SINE WAVE VS. SIMULATED SINE WAVE - WHICH IS BEST?
A sine wave output is the optimum waveform for electronic equipment. The incoming AC line is a sine wave, thus electronic equipment expects to see this type of waveform. A sine wave is the most expensive output form for UPS manufacturers to produce due to more complex circuitry and components. All Minuteman UPSs that produce a sine wave output go one step further by producing a synchronized sine wave. This feature eliminates the problem of an out of phase wave at the output. Endeavor, Encompass, and EXR series from Minuteman provide a true sine wave output.
A pulse width modulated squarewave (also called simulated sine wave) is considerably easier to produce in a UPS. This type of waveform is quite suitable for virtually all electronic business equipment. Minuteman’s Enspire, Entrust LCD, and PRO-RT2U series produce a simulated sine wave output.
Sine Wave - Utility Power & High End UPSs
The pure sine wave is the ideal wave form for both equipment performance and longevity, and the form you typically receive from utility power providers. Electrical energy smoothly alternates between negative and positive, allowing equipment to operate without undue stress at a consistent voltage with few high frequency harmonics. High end UPSs such as Minuteman’s Endeavor series produce true sine wave power through an AC-DC-AC conversion process.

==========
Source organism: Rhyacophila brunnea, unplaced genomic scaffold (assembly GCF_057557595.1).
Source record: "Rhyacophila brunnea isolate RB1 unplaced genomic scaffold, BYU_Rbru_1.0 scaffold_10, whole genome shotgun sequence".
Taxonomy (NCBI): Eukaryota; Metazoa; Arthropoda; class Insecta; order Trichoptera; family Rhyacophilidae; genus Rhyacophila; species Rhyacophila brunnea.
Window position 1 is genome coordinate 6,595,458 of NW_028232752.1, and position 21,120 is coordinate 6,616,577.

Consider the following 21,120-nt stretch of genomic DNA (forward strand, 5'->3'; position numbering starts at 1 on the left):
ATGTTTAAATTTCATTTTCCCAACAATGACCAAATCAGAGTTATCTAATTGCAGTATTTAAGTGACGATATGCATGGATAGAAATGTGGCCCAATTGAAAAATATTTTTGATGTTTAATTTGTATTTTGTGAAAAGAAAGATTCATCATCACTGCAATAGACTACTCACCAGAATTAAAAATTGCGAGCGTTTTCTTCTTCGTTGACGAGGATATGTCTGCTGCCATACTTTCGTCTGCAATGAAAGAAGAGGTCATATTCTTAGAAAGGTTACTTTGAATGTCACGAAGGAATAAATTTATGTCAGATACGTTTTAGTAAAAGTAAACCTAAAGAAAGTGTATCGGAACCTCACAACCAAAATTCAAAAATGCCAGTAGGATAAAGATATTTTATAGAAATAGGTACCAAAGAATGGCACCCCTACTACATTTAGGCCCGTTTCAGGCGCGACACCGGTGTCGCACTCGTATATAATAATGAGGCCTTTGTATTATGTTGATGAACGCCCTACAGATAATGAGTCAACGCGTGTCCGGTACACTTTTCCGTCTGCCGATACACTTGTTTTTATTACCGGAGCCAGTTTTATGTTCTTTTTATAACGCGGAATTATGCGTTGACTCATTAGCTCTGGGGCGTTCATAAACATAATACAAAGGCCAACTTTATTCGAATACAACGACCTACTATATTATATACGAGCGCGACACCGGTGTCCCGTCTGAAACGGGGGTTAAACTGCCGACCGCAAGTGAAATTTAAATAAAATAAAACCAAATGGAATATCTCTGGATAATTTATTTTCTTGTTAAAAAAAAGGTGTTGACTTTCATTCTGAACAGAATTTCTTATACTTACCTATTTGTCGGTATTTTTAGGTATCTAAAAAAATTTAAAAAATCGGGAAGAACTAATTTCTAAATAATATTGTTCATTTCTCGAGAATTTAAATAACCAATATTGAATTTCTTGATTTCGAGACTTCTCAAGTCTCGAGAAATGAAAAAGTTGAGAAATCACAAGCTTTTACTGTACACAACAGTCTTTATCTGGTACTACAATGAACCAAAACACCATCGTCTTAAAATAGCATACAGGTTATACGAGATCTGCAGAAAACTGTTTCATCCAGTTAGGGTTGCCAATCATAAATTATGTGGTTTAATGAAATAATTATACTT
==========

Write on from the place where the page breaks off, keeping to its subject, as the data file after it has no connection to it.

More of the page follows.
Safe for sensitive equipment
No effect on equipment longevity
Simulated Sine or Modified Square Wave Form
The modified square wave is a compromise between cost and power quality. While not ideal, the modified square wave has peak voltages close to a pure sine wave, and an overall shape which closely resembles this ideal form. This allows the modified square wave to behave favorably with connected equipment, while keeping manufacturing costs close to that of square wave equipment. Many of Minuteman’s standby and line interactive UPS models make use of this architecture to maintain a balance between performance and cost.
Similar performance to utility power
Close overall voltage output
Manufacturing cost significantly less than true sine wave
Can cause irregular operation on highly sensitive equipment
Square Wave - Low End Power Equipment
Square waves are typically produced by lower end power equipment, and by nature put greater strain on connected equipment. Peak voltage of this wave is lower than a sine wave of the same total power output, and the waves can also contain dangerous high frequency harmonics not present in a sine wave. Equipment running on square waves can experience operational problems, including heat buildup, and possible premature failure,
Significant manufacturing cost savings
Decreased equipment longevity
Equipment operation problems
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